Thursday, November 10, 2011

Firing a Coach and Defrocking the Priests

I find the situation at Penn State to just be sad.  It is sad all around.  The child abuse that took place at the school is sad.  The fact that the school created an environment that allowed the abuser to continue to victimize children is sad.  The fact that the people that knew what happened- from the janitor to the school President and chose to ignore the abuse is sad.  And the protests that are now occurring over the fallout from this terrible situation are sad. 

I think that the public reaction to the firing of the beloved JoePa at Penn State is quite interesting.  This man turned a blind eye to the sexual abuse of children that occurred in his program- in his locker room.  Sure, he alerted his superiors, but he did not seek to stop the abuse.  And that is wrong.  More children were harmed because of his inaction.  He valued his friendship with the abuser more than the safety of children.  And yes, there must be consequences to his poor decision.  I understand that he has given so much of his talent and life to Penn State, but, nevertheless, his terrible lapse in judgment that perpetuated this situation needs to be addressed.  I think the trustees are justified in removing him from his position.  But the public seems to disagree.  Many think he should keep his job.  Many think the trustees are being too harsh.  Many don’t understand why the coach’s misjudgment has cost him his storied career.

This situation reminds me of another child sex abuse scandal that has a much different reaction from the public.  The Catholic Church has been rocked by this very situation.  There have been Priests who have taken advantage of their trusted positions and committed similar crimes.  Like the volunteer coach at Penn State, there have been Priests who have sexually assaulted children.  And in some of those cases, their superiors did not do enough to stop it.  They did not do enough to protect future victims.  When the public got wind of these crimes, they were outraged.  They wanted some one’s head on a platter.  The fall out has included not only the justified removal and prosecution of the abusive Priests, but also the resignation of many top level church leaders such as Cardinal Law of the Archdiocese of Boston.  But some think that this is not enough.  Some think that the Pope should pay for these crimes.  Some want his head on a platter.  Now, don’t get me wrong.  I am not trying to belittle the public’s outrage in their reaction to this terrible crime.  I think they should be mad.  I think this reaction is justified.  I disagree with people who paint all Priests with the sex abuser brush, but I do think that the public is justified in their anger.  And good things have come from this situation for the Church.  Thanks to this scandal, the Safe Environment programs developed by dioceses have never been more comprehensive.  The children and vulnerable adults the Catholic Church serves have never been safer.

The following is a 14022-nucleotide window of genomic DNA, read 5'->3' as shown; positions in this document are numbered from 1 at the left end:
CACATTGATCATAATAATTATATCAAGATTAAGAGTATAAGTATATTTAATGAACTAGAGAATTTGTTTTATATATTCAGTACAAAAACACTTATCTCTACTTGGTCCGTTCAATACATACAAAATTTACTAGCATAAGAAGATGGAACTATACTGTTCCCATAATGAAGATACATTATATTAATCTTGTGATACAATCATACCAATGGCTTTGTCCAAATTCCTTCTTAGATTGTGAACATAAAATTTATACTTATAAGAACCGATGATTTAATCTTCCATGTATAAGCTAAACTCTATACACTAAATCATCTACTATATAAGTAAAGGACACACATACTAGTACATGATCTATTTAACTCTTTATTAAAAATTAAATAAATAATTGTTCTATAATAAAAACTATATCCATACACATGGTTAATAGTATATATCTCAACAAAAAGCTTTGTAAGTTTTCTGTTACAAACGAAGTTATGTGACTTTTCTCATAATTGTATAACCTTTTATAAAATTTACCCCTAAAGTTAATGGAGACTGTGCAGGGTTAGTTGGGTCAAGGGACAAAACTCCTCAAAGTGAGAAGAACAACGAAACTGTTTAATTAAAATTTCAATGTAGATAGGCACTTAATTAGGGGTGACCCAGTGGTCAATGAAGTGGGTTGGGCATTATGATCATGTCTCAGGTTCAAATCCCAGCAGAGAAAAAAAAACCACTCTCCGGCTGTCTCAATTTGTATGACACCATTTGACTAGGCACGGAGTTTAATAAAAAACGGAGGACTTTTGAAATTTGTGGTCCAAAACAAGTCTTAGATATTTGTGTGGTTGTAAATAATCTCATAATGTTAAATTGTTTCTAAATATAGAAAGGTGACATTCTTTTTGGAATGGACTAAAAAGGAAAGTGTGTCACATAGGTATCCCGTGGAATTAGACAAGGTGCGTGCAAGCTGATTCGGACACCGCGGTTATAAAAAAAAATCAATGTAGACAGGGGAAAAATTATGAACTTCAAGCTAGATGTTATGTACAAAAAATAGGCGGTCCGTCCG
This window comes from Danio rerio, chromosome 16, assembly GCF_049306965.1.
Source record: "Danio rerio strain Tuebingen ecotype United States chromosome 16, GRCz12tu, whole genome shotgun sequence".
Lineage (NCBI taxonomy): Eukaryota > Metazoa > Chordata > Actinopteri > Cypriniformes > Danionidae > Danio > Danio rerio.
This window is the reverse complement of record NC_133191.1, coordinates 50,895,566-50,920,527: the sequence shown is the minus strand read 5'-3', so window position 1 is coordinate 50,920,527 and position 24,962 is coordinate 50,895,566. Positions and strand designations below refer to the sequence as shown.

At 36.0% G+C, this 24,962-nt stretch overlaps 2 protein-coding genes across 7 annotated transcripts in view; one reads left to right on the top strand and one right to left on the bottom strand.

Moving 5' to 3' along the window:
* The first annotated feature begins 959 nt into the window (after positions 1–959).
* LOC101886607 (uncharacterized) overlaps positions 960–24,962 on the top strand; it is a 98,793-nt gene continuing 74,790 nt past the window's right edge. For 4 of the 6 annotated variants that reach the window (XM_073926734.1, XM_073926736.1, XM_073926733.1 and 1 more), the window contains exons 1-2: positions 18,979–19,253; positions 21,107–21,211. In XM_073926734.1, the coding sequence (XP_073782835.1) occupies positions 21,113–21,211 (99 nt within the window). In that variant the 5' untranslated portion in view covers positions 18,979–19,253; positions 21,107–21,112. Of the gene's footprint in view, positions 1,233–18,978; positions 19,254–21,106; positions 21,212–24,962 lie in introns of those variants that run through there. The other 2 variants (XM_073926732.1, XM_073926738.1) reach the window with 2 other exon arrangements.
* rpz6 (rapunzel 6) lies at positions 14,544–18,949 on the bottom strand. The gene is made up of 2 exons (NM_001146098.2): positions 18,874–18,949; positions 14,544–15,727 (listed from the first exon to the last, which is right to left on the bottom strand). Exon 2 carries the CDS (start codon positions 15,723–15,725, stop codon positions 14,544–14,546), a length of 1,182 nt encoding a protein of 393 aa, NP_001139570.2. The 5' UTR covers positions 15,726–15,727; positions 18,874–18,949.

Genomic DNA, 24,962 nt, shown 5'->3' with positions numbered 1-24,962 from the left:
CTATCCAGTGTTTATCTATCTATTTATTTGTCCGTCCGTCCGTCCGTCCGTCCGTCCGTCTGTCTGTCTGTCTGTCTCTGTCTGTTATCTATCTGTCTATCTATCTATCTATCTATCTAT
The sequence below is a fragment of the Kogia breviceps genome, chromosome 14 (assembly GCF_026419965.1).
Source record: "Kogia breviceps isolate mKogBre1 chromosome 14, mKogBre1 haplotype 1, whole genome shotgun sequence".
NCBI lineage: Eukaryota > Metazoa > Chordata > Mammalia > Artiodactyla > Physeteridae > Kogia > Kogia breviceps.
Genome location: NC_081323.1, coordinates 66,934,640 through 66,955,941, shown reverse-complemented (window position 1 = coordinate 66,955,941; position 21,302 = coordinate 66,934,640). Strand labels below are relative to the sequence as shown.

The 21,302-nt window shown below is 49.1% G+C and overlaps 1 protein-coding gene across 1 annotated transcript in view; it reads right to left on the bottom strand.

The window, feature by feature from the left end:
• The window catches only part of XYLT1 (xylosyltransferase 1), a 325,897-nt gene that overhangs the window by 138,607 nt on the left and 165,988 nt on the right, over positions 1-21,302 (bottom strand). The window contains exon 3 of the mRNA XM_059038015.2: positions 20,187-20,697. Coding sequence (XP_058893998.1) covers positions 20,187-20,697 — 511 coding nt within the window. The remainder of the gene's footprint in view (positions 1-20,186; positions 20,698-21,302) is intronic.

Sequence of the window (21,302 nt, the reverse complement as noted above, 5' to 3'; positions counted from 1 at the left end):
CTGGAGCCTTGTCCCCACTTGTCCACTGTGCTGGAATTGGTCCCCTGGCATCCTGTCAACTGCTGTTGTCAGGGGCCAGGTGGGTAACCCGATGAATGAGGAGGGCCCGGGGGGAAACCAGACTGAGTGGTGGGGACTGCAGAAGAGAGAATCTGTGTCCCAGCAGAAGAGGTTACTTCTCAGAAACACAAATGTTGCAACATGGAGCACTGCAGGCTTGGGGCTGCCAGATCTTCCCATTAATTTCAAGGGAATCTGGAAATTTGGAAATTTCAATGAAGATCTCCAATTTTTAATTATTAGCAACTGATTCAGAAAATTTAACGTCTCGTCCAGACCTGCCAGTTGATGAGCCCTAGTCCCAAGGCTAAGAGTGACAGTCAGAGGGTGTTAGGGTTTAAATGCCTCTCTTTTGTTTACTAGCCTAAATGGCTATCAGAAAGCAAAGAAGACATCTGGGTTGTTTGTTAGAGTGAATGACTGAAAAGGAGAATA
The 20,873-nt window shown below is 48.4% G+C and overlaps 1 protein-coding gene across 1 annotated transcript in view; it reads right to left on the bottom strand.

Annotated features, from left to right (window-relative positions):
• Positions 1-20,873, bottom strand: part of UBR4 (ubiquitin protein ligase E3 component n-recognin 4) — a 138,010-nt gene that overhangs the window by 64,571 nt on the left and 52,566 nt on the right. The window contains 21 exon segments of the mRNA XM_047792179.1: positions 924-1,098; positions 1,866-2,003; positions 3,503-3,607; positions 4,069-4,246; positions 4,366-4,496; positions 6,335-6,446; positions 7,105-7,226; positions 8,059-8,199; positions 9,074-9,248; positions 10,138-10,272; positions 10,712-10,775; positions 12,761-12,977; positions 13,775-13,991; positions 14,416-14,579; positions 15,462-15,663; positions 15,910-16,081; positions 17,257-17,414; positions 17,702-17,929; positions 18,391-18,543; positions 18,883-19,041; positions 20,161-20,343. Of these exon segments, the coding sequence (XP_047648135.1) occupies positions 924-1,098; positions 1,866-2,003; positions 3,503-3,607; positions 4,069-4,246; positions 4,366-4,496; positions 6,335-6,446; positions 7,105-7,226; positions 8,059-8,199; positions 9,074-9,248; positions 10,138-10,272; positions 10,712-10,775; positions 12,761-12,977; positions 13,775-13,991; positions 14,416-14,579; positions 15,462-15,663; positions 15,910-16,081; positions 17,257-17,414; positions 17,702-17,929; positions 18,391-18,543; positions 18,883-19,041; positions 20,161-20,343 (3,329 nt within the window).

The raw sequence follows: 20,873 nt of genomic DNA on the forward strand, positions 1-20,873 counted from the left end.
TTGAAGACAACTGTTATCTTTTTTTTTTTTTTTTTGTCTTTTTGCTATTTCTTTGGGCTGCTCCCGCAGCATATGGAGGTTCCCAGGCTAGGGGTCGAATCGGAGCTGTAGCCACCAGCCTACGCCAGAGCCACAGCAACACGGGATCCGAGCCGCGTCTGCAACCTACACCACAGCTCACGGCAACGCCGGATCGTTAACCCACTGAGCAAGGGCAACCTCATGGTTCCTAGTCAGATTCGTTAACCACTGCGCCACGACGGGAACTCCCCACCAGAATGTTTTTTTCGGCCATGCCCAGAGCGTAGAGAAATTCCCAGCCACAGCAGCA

So, my question is, how is the situation at Penn State different that the situation in the Catholic Church? I know that at Penn state we are just talking about one abuser and there were many more than one in the much larger community of the world-wide Catholic Church over a longer period of time.  But the crime is the same.  In both cases, the abuser was allowed to continue to victimize due to the negligence of his superiors.  So why does a football coach get a reprieve from the public while all Catholic Priests must wear a scarlet A?  Why does a football coach’s justified firing anger the same public that wants the pope’s head on a platter?  I don’t get it.

Friday, November 4, 2011

Men: Step Up and Surrender

I went to a ministry conference last weekend and I learned something rather profound.  Men are created in the image of God.  And God made women to be the perfect companions for men.  So, since men are created in the image of God that makes women the perfect companions for God.  I never realized that.  Logically, that makes perfect sense.  And it explains a lot concerning the spirituality of men and women.

In my experience, I've noticed that men seem to have a harder time with spirituality.  It doesn’t come naturally to them.  They have a hard time surrendering to a God they can’t see with their eyes and touch with their hands.  They have a hard time trusting in their faith and defining themselves by that faith.  I think some men see it as a sign of weakness.  Men are made to provide and protect.  They have a hard time admitting that they need to be provided for and protected.  The walls a man must tear down in his heart in order to embrace Jesus as his Lord and Savior are tall and thick.